Estimators of population parameters Watch

Chittesh14
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P.S. If anyone helping wants to rewrite some variable and refer to it as another variable to make it easier and avoid the LaTeX, feel free to do so as it gave me a really tough time typing this up, so I'd understand the same problem for others.

1. "Let {X_1, . . . , X_n} be a random sample from a population with mean \mu = E(X_i). Find an estimator of \mu."

For this question, I was wondering why did they specifically say \mu = E(X_i), and also not include what the variance is?
Is this because usually, if {X_1, ..., X_n} is a random sample with a mean of \mu and variance of {\sigma}^2, we assume each object from the population i.e. each (X_i) is independent and identically distributed (as far as I have currently learnt). So, in this case - the questioner doesn't want us to assume that they are independent and identically distributed? The question goes on to talk about the sample mean \bar{X} being a natural estimator for \mu.

I know that question doesn't make a lot of sense without more information provided, but was just wondering if anyone had any idea from previous experience.

2. "The variance of an estimator, denoted Var(\hat{\theta}), is obtained directly from the estimator's sampling distribution.
For the sample mean, \bar{X}, we have Var(\bar{X}) = \frac{\sigma^2}{n}."

Is it correct that this is only for: a population of a random variable X which is normally distributed, or approximately (for nearly every population of a random variable X which has a distribution with a finite variance) by the Central Limit Theorem? I was just wondering, since it wasn't specified and just assumed to be true.

3. Suppose that \hat{\theta} is an estimator of the parameter, \theta. Then, is \hat{\theta} - \theta the error of the estimator, and |\hat{\theta} - \theta| the absolute error of the estimator?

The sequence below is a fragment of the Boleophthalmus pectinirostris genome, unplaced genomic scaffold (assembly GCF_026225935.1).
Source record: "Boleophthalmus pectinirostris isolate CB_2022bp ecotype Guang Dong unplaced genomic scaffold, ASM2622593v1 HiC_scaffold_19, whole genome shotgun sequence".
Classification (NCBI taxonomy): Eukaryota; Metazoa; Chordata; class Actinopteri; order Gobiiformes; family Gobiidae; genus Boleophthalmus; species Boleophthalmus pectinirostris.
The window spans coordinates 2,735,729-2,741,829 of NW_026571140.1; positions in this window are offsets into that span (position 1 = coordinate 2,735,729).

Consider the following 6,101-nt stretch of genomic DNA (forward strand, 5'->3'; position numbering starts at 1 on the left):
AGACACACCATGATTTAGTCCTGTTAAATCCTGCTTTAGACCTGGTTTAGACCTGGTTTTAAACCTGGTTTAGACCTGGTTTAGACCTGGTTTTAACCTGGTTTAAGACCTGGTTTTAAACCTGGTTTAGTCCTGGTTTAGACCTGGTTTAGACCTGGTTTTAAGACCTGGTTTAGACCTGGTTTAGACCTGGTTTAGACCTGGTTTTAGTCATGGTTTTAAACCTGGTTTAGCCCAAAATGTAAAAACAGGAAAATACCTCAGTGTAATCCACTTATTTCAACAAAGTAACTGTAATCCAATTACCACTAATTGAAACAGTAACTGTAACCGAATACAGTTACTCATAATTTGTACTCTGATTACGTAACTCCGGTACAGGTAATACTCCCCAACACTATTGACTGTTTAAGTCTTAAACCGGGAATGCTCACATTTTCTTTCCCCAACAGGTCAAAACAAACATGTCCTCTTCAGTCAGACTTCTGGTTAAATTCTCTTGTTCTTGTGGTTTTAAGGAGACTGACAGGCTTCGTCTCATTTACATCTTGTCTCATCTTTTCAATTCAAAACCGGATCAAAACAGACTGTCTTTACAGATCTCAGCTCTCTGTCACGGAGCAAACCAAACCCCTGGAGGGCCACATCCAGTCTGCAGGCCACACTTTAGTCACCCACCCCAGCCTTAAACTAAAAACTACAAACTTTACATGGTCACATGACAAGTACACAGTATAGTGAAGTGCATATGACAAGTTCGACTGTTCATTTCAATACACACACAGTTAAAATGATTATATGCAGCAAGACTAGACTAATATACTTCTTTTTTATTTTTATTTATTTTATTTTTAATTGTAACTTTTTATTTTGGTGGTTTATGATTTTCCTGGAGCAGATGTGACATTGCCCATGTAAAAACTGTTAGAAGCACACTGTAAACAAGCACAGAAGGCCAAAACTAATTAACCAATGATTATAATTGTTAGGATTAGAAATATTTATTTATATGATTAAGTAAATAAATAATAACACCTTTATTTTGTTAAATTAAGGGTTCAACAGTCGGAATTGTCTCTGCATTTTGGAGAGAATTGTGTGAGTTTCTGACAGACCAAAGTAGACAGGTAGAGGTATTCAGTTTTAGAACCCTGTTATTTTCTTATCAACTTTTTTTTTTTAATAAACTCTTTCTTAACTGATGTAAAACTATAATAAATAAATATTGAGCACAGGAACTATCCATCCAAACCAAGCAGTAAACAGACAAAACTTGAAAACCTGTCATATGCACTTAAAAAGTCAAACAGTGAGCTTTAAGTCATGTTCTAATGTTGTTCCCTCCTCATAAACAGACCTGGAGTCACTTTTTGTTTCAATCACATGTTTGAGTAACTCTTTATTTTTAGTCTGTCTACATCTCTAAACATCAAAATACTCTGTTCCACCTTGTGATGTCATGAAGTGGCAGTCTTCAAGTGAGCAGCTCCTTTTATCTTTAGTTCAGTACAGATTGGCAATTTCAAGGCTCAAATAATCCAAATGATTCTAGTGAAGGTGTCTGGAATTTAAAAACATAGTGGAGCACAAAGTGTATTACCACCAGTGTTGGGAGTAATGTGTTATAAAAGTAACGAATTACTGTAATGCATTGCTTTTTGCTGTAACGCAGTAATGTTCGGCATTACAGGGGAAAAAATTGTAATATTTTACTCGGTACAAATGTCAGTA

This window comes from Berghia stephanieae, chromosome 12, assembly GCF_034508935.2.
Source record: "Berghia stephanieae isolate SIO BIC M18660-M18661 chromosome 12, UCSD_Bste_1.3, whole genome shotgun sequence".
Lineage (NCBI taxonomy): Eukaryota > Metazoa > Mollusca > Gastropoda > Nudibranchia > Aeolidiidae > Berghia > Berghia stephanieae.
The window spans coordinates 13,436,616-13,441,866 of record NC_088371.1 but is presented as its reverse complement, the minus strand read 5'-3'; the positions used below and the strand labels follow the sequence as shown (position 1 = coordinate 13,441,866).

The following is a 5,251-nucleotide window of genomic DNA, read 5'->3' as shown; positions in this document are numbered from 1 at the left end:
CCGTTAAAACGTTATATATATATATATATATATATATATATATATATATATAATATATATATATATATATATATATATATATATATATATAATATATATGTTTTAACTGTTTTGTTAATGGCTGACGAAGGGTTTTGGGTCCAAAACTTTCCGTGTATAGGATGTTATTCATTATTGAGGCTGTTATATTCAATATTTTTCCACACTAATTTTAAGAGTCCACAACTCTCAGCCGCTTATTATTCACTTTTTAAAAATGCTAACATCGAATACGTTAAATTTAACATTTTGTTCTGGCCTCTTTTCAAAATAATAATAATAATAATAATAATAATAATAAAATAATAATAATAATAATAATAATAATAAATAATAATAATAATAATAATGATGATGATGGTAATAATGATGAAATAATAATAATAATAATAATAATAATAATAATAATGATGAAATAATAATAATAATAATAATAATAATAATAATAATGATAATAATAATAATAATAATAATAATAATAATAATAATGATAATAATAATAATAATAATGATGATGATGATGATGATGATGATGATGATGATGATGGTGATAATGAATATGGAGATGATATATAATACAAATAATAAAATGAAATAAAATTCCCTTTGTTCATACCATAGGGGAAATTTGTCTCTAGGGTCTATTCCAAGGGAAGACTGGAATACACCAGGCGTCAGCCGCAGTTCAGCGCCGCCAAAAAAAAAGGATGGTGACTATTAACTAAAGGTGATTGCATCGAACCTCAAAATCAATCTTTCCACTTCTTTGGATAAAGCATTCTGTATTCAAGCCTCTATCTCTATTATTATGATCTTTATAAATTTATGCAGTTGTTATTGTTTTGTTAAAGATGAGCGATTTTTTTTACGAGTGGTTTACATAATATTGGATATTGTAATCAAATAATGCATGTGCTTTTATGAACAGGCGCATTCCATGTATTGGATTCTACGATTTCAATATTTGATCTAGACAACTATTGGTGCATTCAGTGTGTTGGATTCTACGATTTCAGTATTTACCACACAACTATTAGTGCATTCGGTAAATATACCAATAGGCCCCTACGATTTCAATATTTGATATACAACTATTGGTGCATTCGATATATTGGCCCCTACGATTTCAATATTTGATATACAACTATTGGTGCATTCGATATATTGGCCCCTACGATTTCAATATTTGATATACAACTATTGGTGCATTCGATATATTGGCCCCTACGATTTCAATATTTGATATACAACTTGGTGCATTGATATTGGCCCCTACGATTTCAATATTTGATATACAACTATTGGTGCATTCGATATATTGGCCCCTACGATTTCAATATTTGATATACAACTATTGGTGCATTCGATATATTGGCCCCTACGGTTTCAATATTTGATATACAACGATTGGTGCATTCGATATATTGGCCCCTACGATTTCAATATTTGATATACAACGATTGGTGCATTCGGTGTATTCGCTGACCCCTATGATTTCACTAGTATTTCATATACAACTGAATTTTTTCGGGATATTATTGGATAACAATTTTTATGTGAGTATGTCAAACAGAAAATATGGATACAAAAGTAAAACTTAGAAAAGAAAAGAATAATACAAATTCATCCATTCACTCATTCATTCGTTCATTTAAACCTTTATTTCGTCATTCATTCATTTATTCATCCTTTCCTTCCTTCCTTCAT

If so, is the bias of an estimator: E(\hat{\theta}) - \theta = E(\hat{\theta}) - E(\theta) (since \theta is a constant), = E(\hat{\theta} - \theta) = the expected value of the error of the estimator?

4. Also, is the mean absolute deviation (MAD) = |\hat{\theta} - \theta| the same as the mean absolute error? - this links to Q3 if the absolute error is what I think it may be?

5. If E(\hat{\theta^2}) < \infty, it holds that: MSE(\hat{\theta}) = Var(\hat{\theta}) + [Bias(\hat{\theta})]^2 where Bias(\hat{\theta}) = E(\hat{\theta}) - \theta.
Why is it a requirement that E(\hat{\theta}^2) < \infty?
Is it because: Var(\hat{\theta}) = E(\hat{\theta}^2) + (E(\hat{\theta}))^2 and hence, if it is less than infinity, then the MSE is less than infinity, which I suppose might be a requirement that it is finite?
Last edited by Chittesh14; 4 weeks ago
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Chittesh14
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6. "Intuitively, MAD is a more appropriate measure for the error in estimation. However, it is technically less convenient since the function h(x) = |x| is not differentiable at x = 0."
How does this link? Is it that if we are differentiating to find the maximum value of MAD, we cannot do so?
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Gregorius
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(Original post by Chittesh14)

1. "Let {X_1, . . . , X_n} be a random sample from a population with mean \mu = E(X_i). Find an estimator of \mu."

For this question, I was wondering why did they specifically say \mu = E(X_i), and also not include what the variance is?
Why should they? You're interested in estimating the population mean - you can do this without any mention of any other population parameter.

Is this because usually, if {X_1, ..., X_n} is a random sample with a mean of \mu and variance of {\sigma}^2, we assume each object from the population i.e. each (X_i) is independent and identically distributed (as far as I have currently learnt). So, in this case - the questioner doesn't want us to assume that they are independent and identically distributed? The question goes on to talk about the sample mean \bar{X} being a natural estimator for \mu.